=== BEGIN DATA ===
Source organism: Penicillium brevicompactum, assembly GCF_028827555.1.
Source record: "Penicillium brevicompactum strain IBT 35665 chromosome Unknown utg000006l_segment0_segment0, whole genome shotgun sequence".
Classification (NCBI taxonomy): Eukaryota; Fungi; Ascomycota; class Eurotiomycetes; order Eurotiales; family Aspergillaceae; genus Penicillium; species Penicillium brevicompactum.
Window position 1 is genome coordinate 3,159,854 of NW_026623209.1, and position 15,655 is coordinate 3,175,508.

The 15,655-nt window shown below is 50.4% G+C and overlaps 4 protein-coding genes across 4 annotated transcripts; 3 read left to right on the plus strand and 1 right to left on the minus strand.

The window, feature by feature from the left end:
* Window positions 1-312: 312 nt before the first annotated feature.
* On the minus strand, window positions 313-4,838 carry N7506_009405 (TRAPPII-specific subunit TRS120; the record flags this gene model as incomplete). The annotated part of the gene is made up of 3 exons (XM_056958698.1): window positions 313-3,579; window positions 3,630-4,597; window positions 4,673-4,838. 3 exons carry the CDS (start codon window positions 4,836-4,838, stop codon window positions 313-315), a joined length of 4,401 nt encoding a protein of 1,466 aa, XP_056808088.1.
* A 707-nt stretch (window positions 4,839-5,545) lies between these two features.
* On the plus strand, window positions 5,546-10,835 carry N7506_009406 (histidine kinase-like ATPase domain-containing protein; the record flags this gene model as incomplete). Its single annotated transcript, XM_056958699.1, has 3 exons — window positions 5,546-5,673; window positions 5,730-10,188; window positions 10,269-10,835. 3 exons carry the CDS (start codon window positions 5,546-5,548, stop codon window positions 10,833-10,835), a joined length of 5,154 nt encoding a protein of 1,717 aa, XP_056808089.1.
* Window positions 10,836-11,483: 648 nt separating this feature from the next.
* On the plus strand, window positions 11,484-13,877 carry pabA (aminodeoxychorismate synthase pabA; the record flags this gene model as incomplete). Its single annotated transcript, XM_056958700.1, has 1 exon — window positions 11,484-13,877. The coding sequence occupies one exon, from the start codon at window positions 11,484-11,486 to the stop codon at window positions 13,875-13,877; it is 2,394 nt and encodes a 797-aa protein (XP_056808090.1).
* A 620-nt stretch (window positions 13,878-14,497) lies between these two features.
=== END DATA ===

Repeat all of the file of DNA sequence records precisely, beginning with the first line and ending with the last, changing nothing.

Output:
Source organism: Penicillium brevicompactum, assembly GCF_028827555.1.
Source record: "Penicillium brevicompactum strain IBT 35665 chromosome Unknown utg000006l_segment0_segment0, whole genome shotgun sequence".
Classification (NCBI taxonomy): Eukaryota; Fungi; Ascomycota; class Eurotiomycetes; order Eurotiales; family Aspergillaceae; genus Penicillium; species Penicillium brevicompactum.
Window position 1 is genome coordinate 3,159,854 of NW_026623209.1, and position 15,655 is coordinate 3,175,508.

The 15,655-nt window shown below is 50.4% G+C and overlaps 4 protein-coding genes across 4 annotated transcripts; 3 read left to right on the plus strand and 1 right to left on the minus strand.

The window, feature by feature from the left end:
* Window positions 1-312: 312 nt before the first annotated feature.
* On the minus strand, window positions 313-4,838 carry N7506_009405 (TRAPPII-specific subunit TRS120; the record flags this gene model as incomplete). The annotated part of the gene is made up of 3 exons (XM_056958698.1): window positions 313-3,579; window positions 3,630-4,597; window positions 4,673-4,838. 3 exons carry the CDS (start codon window positions 4,836-4,838, stop codon window positions 313-315), a joined length of 4,401 nt encoding a protein of 1,466 aa, XP_056808088.1.
* A 707-nt stretch (window positions 4,839-5,545) lies between these two features.
* On the plus strand, window positions 5,546-10,835 carry N7506_009406 (histidine kinase-like ATPase domain-containing protein; the record flags this gene model as incomplete). Its single annotated transcript, XM_056958699.1, has 3 exons — window positions 5,546-5,673; window positions 5,730-10,188; window positions 10,269-10,835. 3 exons carry the CDS (start codon window positions 5,546-5,548, stop codon window positions 10,833-10,835), a joined length of 5,154 nt encoding a protein of 1,717 aa, XP_056808089.1.
* Window positions 10,836-11,483: 648 nt separating this feature from the next.
* On the plus strand, window positions 11,484-13,877 carry pabA (aminodeoxychorismate synthase pabA; the record flags this gene model as incomplete). Its single annotated transcript, XM_056958700.1, has 1 exon — window positions 11,484-13,877. The coding sequence occupies one exon, from the start codon at window positions 11,484-11,486 to the stop codon at window positions 13,875-13,877; it is 2,394 nt and encodes a 797-aa protein (XP_056808090.1).
* A 620-nt stretch (window positions 13,878-14,497) lies between these two features.